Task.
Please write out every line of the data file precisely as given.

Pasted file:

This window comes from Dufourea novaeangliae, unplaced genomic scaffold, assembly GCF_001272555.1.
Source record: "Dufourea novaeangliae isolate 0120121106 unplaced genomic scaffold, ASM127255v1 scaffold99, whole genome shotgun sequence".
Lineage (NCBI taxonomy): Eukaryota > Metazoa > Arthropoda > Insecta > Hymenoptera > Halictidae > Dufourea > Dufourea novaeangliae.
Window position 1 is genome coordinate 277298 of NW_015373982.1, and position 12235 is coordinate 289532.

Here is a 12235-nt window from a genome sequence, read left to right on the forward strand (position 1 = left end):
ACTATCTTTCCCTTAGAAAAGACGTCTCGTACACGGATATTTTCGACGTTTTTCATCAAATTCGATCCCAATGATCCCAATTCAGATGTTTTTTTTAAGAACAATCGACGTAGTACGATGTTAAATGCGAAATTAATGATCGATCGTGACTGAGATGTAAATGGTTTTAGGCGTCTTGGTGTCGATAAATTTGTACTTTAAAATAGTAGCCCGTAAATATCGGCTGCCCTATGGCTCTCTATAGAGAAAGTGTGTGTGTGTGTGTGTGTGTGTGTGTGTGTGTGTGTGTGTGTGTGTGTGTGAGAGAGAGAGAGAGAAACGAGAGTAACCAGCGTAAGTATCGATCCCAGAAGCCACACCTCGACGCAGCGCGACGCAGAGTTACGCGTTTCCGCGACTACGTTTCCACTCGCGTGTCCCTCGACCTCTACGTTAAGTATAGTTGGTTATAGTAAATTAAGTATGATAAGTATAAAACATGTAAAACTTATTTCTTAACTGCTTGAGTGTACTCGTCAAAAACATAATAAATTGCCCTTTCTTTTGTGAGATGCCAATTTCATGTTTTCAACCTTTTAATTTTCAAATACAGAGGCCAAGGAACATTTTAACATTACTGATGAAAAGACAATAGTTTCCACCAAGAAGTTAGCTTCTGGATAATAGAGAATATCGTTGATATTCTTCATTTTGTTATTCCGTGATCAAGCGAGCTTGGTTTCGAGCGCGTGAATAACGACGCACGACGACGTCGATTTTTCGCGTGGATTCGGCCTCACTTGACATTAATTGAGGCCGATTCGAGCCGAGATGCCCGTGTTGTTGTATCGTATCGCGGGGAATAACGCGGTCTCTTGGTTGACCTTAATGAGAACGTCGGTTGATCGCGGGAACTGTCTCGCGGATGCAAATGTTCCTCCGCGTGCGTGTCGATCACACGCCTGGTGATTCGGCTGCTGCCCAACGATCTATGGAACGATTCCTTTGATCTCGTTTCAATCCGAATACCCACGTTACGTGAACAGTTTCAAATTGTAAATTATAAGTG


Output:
This window comes from Dufourea novaeangliae, unplaced genomic scaffold, assembly GCF_001272555.1.
Source record: "Dufourea novaeangliae isolate 0120121106 unplaced genomic scaffold, ASM127255v1 scaffold99, whole genome shotgun sequence".
Lineage (NCBI taxonomy): Eukaryota > Metazoa > Arthropoda > Insecta > Hymenoptera > Halictidae > Dufourea > Dufourea novaeangliae.
Window position 1 is genome coordinate 277298 of NW_015373982.1, and position 12235 is coordinate 289532.

Here is a 12235-nt window from a genome sequence, read left to right on the forward strand (position 1 = left end):
ACTATCTTTCCCTTAGAAAAGACGTCTCGTACACGGATATTTTCGACGTTTTTCATCAAATTCGATCCCAATGATCCCAATTCAGATGTTTTTTTTAAGAACAATCGACGTAGTACGATGTTAAATGCGAAATTAATGATCGATCGTGACTGAGATGTAAATGGTTTTAGGCGTCTTGGTGTCGATAAATTTGTACTTTAAAATAGTAGCCCGTAAATATCGGCTGCCCTATGGCTCTCTATAGAGAAAGTGTGTGTGTGTGTGTGTGTGTGTGTGTGTGTGTGTGTGTGTGTGTGTGTGTGAGAGAGAGAGAGAGAAACGAGAGTAACCAGCGTAAGTATCGATCCCAGAAGCCACACCTCGACGCAGCGCGACGCAGAGTTACGCGTTTCCGCGACTACGTTTCCACTCGCGTGTCCCTCGACCTCTACGTTAAGTATAGTTGGTTATAGTAAATTAAGTATGATAAGTATAAAACATGTAAAACTTATTTCTTAACTGCTTGAGTGTACTCGTCAAAAACATAATAAATTGCCCTTTCTTTTGTGAGATGCCAATTTCATGTTTTCAACCTTTTAATTTTCAAATACAGAGGCCAAGGAACATTTTAACATTACTGATGAAAAGACAATAGTTTCCACCAAGAAGTTAGCTTCTGGATAATAGAGAATATCGTTGATATTCTTCATTTTGTTATTCCGTGATCAAGCGAGCTTGGTTTCGAGCGCGTGAATAACGACGCACGACGACGTCGATTTTTCGCGTGGATTCGGCCTCACTTGACATTAATTGAGGCCGATTCGAGCCGAGATGCCCGTGTTGTTGTATCGTATCGCGGGGAATAACGCGGTCTCTTGGTTGACCTTAATGAGAACGTCGGTTGATCGCGGGAACTGTCTCGCGGATGCAAATGTTCCTCCGCGTGCGTGTCGATCACACGCCTGGTGATTCGGCTGCTGCCCAACGATCTATGGAACGATTCCTTTGATCTCGTTTCAATCCGAATACCCACGTTACGTGAACAGTTTCAAATTGTAAATTATAAGTG